Can VTS learn about formation from GTS?

Date: November 27, 2023

A key word at Virginia Theological Seminary is residential. By residential, we do not just mean “in person” classes; we mean a shared life as a community; we mean “class, chapel, lunch” – we study together, we worship together, and we take table fellowship together. This phrase is a key part of “formation” – we are aspiring to create the space for God to form a life of authenticity and faithfulness to be used for congregational leadership. 

One joy of the Affiliation Agreement with The General Theological Seminary is that we can take a key idea from one setting and start thinking about its application in another setting. So, one of the key questions advocates for hybrid degrees for ministry are asked is about formation. How is it possible to ensure that a person develops spiritual habits when most of their instruction is delivered online? It is obvious how formation happens in residential programs. At Virginia Theological Seminary, we have an expectation that every student participates in at least one corporate act of worship every day. Through requiring this practice, we hope to instill a sense that a day without a conscious and intentional pause in the presence of God, is a day in which something vital and important is missing. But how is it possible to inculcate this same sense through a hybrid degree? 

One of the ways we instill this sense with hybrid students at GTS is through online retreats, such as the recent one organized by the Rev. Dr. Robert Flanagan. One student, Shannon Darke, took the time to email me to share how much she gained from it. She wrote: “It was wonderful and such a treat to get to pray and reflect with members of both cohorts. The content and exercises that he put together were a perfect balance of praying and being ‘present’ with our seminary community and having personal time to pray and reflect. I have even been able to pull from some of the materials for the adult formation class that I help teach in my field placement each Sunday. What a great way to help us establish and encourage practicing personal focus and renewal.”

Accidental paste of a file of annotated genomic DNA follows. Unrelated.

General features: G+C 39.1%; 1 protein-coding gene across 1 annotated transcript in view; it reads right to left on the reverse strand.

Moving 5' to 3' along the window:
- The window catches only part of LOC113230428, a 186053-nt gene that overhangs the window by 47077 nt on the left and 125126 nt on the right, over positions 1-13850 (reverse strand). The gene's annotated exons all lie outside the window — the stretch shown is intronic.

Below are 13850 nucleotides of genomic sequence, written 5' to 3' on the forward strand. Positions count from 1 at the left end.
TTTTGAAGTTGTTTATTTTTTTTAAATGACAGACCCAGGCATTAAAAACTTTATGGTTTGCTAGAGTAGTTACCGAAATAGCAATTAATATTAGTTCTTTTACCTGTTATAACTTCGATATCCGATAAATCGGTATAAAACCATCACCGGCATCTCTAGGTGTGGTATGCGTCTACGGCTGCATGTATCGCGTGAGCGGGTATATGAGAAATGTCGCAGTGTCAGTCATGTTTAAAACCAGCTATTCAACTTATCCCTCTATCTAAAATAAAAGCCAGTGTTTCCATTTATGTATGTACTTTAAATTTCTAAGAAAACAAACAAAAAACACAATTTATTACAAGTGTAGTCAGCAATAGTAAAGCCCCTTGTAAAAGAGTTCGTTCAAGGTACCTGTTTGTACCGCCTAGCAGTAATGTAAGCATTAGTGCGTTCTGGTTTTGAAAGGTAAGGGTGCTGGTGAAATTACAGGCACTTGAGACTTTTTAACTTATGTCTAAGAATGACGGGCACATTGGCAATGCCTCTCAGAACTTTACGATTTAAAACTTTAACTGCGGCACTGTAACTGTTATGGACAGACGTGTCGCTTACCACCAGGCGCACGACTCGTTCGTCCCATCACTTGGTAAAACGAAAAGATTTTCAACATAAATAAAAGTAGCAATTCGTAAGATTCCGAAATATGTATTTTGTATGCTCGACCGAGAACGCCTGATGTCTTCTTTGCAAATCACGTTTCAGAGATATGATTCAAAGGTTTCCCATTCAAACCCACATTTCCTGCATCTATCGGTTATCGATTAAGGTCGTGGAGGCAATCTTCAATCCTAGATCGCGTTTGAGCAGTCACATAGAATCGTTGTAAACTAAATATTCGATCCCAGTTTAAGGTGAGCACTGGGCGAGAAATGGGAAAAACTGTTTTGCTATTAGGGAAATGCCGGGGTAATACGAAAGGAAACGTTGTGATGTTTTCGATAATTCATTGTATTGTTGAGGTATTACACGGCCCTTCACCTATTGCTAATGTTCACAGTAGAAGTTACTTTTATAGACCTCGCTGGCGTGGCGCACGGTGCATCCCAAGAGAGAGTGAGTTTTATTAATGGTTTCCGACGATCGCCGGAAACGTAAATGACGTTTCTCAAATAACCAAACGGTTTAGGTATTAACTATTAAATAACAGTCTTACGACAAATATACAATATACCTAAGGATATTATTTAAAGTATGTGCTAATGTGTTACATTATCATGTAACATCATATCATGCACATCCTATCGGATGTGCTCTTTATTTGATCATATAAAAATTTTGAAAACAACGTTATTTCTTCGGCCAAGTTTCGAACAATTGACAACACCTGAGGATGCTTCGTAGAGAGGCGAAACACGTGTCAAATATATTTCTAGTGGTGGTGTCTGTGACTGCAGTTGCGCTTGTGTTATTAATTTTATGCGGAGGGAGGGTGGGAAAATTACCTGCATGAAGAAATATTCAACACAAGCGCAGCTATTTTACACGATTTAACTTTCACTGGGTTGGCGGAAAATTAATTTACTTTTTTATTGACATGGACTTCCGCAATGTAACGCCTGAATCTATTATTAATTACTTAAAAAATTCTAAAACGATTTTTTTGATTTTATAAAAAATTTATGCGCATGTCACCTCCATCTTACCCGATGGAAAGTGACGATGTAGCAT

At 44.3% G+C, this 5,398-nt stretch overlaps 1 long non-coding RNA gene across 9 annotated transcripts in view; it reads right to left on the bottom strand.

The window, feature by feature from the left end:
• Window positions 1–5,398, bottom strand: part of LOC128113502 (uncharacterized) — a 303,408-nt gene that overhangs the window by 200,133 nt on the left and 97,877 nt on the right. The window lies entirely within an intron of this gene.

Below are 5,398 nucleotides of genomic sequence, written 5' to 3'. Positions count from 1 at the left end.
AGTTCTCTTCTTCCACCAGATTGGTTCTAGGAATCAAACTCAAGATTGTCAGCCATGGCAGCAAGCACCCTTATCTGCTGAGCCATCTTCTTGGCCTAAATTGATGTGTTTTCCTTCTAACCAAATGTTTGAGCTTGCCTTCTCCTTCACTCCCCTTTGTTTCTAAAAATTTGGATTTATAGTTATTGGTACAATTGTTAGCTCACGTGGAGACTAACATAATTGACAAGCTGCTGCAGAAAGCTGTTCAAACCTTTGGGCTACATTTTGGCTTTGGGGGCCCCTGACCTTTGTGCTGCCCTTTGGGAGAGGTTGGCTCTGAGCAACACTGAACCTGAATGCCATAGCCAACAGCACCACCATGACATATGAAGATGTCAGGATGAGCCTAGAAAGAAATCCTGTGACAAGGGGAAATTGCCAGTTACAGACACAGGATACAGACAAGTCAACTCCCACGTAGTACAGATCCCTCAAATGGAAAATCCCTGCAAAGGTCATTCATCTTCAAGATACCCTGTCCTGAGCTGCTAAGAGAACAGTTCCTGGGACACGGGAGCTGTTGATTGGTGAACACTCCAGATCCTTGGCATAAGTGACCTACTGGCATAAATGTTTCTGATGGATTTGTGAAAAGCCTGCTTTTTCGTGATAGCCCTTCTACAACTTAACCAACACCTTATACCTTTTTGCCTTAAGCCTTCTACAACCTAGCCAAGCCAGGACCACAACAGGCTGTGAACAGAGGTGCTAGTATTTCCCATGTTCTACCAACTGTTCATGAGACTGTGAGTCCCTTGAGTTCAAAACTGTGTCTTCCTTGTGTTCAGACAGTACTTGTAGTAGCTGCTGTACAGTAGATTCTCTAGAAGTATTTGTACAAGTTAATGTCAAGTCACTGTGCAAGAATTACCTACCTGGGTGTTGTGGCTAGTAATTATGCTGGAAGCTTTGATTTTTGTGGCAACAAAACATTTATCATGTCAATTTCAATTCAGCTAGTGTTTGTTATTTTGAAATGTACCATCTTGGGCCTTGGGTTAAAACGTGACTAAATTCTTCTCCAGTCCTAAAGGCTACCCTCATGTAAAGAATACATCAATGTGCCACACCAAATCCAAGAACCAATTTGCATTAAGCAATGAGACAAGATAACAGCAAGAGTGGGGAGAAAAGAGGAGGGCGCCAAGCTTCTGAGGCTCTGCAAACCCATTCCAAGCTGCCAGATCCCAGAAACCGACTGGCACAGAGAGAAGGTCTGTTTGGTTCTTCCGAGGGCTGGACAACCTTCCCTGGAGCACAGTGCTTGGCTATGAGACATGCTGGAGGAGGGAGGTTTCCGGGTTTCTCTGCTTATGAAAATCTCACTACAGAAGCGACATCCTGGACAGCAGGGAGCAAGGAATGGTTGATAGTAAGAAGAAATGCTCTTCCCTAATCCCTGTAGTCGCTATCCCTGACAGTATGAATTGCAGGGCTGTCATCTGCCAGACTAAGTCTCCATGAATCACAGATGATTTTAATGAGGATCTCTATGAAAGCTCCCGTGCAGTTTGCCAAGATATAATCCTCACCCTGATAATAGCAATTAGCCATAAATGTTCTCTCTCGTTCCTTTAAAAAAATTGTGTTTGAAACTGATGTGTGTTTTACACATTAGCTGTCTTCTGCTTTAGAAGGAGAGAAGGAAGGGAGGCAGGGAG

So, what exactly did the online retreat involve? The program, which started at 10am and finished at 2pm, was carefully paced:  

10am: Welcome and Opening Prayers 

10.20am: Mystical Contemplation where each student explored four questions on their own: where do you see God in your life? How has your relationship with God changed while you have been a seminarian? In what ways does God support you right now? How can these mystics (Julian of Norwich, Richard Rolle, Walter Hilton, The Cloud of Unknowing – extracts are provided) motivate you in your seminary life and current ministry? 

11.30am: Contemplative Gentle Yoga on Zoom, led by a Kirpalu yoga instructor. 

Noon: Meal Break. 

12.30pm: Contemplative Walk. 

1pm: Lectio Divina on their own, focused on the theme “The Tenderness of God”. 

1.50pm: Closing Prayers on Zoom. 

2pm: The Day Concludes. (There was an optional event in the evening) 

One advantage the hybrid students gain from formation experiences such as this online retreat, is that they are being introduced to practices that they can continue for the rest of their lives. Perhaps at this point, Virginia Theological Seminary can learn something about formation from GTS. A daily Eucharist with hymns is difficult to replicate once one graduates from seminary; lectio divina or meditating on the mystics are exercises one can do for the rest of one’s life. Perhaps we need the Rev. Dr. Robert Flanagan to organize an online retreat for our residential students! 

The Very Rev. Ian S. Markham, Ph.D.
Dean and President of Virginia Theological Seminary and the President of The General Theological Seminary

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